Are you ready to try something a little different than applying heat transfer vinyl to t-shirts? HTV can be applied to so much more than just fabric. That includes – but is certainly not limited to – canvas, glass and even wood. In this blog, we are going to tell you all you need to know about using HTV on wood so you can give this a try for yourself. While applying HTV to a new medium may be a little intimidating at first, with the proper application process and a few tips and tricks you’ll master this craft in no time!
Before we move into the instructions, let’s first go over a few things like why you would want to use HTV on wood and the different types of wood you can apply HTV to.
Is 651 Vinyl or HTV better for wood?
You may be wondering why you would want to apply heat transfer vinyl on wood when there is an alternative like adhesive vinyl. But you actually can use both materials on wood, it just depends on what you’re using the project for and how you want it to look. When you apply HTV to wood, the end result is going to look more like the design was painted on. When you use adhesive vinyl – 651 or 631 – the final look of your design will resemble more of a sticker with a glossy finish.
If you do decide to use HTV, you will need to gather your supplies. In addition to the material, and wood you’re pressing on (which we will discuss further next), you also need a piece of parchment paper or Teflon sheet, your cutter (like a Cricut or Silhouette) and a weeding tool. You will also need a home iron or heat press, but for most projects, you will likely use a home iron. With bulky pieces of wood, it can be hard to get an even press with a heat press. If you have a swing away press, however, you should be able to press small, flat pieces of wood.
What type of wood can HTV be applied to?
Now let’s move on to which types of wood you can apply HTV to. There is quite a few options including stained, painted, sealed, raw and untreated wood. If the wood you choose has a rough, uneven surface, we do suggest sanding it down to help your iron on vinyl adhere better. Another tip is to press in short increments for wood that has been painted on to help prevent discoloration.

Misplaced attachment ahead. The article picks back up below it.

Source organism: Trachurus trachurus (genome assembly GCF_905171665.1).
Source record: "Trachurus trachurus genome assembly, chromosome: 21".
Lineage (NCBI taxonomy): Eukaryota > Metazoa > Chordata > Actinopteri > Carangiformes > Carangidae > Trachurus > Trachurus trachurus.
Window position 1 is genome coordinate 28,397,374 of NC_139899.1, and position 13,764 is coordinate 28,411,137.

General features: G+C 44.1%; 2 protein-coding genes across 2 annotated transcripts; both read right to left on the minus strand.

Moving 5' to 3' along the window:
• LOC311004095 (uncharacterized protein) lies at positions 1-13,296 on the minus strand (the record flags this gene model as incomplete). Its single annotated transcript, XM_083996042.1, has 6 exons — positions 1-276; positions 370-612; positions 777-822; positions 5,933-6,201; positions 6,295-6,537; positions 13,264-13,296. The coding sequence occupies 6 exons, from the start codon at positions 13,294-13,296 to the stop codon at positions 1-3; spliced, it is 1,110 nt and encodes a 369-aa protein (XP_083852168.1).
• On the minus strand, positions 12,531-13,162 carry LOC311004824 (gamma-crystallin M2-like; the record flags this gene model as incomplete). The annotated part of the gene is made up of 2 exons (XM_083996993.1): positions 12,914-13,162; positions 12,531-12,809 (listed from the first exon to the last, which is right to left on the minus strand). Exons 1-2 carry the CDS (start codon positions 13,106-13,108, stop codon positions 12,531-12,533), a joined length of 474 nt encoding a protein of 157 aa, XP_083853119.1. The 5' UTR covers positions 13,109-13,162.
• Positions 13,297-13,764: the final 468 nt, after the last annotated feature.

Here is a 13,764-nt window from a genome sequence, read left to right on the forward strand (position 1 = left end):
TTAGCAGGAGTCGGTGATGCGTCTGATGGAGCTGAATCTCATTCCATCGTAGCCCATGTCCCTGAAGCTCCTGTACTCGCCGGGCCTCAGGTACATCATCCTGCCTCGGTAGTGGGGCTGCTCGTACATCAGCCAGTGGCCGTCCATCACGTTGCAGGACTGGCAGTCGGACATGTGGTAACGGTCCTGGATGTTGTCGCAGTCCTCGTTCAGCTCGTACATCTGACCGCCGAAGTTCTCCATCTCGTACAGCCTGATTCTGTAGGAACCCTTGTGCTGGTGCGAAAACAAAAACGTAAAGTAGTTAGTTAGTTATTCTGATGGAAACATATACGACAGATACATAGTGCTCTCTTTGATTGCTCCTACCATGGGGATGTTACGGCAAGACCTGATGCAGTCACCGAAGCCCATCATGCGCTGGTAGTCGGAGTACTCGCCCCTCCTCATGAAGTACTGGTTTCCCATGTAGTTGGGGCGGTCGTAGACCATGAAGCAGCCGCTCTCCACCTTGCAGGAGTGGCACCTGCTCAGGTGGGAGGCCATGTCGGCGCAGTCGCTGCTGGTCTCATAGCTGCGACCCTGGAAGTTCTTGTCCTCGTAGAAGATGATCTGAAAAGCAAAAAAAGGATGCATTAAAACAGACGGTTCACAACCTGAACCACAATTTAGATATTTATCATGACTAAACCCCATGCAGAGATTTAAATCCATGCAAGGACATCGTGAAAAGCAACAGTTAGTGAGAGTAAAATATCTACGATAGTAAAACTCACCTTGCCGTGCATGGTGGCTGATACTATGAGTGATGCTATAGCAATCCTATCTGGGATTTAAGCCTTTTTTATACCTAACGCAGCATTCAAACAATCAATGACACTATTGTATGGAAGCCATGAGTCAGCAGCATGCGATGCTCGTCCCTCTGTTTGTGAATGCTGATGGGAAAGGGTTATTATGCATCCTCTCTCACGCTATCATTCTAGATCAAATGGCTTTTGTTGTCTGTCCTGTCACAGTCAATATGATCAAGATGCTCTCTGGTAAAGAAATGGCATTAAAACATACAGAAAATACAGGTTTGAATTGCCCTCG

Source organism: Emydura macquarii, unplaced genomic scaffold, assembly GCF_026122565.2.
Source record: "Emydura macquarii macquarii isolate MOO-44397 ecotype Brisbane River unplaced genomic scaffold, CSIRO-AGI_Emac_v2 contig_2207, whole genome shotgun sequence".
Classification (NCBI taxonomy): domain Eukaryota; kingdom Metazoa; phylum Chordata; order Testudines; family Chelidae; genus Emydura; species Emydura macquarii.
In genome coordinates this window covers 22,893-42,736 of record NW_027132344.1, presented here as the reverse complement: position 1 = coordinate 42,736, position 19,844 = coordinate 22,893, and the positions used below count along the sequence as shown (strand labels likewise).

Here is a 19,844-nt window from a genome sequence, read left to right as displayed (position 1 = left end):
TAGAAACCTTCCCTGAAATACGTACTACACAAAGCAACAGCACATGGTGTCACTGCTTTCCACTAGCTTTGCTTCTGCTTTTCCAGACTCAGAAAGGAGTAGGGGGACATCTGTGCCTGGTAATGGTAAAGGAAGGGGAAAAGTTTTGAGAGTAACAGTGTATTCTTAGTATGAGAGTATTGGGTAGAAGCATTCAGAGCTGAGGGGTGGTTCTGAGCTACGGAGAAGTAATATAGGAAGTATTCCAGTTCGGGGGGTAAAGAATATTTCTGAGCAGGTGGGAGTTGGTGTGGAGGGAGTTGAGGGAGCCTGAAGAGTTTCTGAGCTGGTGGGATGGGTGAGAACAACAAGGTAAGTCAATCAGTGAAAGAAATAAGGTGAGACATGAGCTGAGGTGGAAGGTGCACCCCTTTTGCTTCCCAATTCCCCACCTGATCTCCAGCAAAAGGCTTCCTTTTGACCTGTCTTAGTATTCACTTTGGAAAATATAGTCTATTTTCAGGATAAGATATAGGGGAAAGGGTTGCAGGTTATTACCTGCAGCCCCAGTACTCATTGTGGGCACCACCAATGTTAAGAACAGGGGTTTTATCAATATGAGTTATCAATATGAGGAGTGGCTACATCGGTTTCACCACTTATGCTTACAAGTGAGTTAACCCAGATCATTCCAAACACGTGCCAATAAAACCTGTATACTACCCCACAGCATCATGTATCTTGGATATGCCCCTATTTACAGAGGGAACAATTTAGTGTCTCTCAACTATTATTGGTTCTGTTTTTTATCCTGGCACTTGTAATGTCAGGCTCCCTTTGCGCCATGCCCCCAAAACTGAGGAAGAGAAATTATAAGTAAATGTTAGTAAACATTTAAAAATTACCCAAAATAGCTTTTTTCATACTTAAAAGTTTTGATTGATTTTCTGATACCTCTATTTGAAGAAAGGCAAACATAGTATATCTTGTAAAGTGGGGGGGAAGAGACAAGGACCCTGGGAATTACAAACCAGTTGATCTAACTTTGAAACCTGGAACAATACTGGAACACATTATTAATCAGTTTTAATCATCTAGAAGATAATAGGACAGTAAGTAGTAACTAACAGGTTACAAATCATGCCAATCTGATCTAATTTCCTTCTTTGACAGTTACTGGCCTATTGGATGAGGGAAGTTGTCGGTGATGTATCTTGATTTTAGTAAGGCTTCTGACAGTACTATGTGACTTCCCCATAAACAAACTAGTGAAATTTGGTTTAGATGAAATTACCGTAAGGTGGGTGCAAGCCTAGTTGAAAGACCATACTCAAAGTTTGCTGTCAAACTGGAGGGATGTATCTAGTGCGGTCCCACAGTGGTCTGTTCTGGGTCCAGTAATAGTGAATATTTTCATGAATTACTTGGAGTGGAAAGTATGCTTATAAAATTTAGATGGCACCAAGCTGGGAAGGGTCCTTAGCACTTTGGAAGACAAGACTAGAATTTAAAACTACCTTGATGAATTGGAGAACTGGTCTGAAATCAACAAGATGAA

Different HTV Materials That can Be Used
When choosing the HTV material that you will apply to your wood project, you don’t have to stick to flat colors like matte. Glitter, spectrum and hologram are just a few other options that you can adhere to the wood. Using thicker materials will likely be a little easier, but with some patience, you can apply thinner, softer material like liquid. We suggest starting at a lower temp for those projects.
Let’s Apply it!
Now that you have the basics of applying heat transfer vinyl to wood, it is time to apply it! Prepare your cut file on your cutter’s software and be sure you mirror the design. Then load your heat transfer vinyl onto your cutting mat with the shiny (carrier sheet) side down. Make sure you use the right settings for the material you selected. If you’re using a material like glitter or a hologram, use a setting with more pressure to ensure it cuts through the HTV but not through the carrier sheet.
After the design has finished cutting, remove it from your machine and weed out the excess material. You can use a craft hook, pin pen, X-acto knife, etc. It is really a personal preference! And now it is time to apply it! The process is really very similar to applying heat transfer vinyl to a shirt or other garment.
Turn your home iron on and set it to the highest temperature – which is usually the cotton setting. Be sure you do not use any steam! Cover your design with parchment paper or a Teflon sheet and use firm pressure to adhere to your design. Check if your design is adhered to frequently by letting it cool and removing the carrier sheet. If there are parts of your design that are not quite adhered to yet, place the carrier sheet and parchment paper back down and iron those places again.
And that is it! You will notice how the material melts beautifully into the wood instead of sticking on top of it. Enjoy your finished project and all the fun things you can do with this craft!
More tips & tricks
- Do not apply heat directly to the carrier sheet, always keep a piece of parchment paper or Teflon sheet over your design.
- Do not over press your design. If you press too long, you can warp or melt your HTV design. If you notice the carrier sheet is starting to warp, that is usually an indication that you have applied enough – or even too much – heat.
- Alway cold peel! Wait for your design to cool down completely before you remove the carrier sheet.
- With these projects, you do not need to do a final press once you remove the carrier sheet like you would with garments.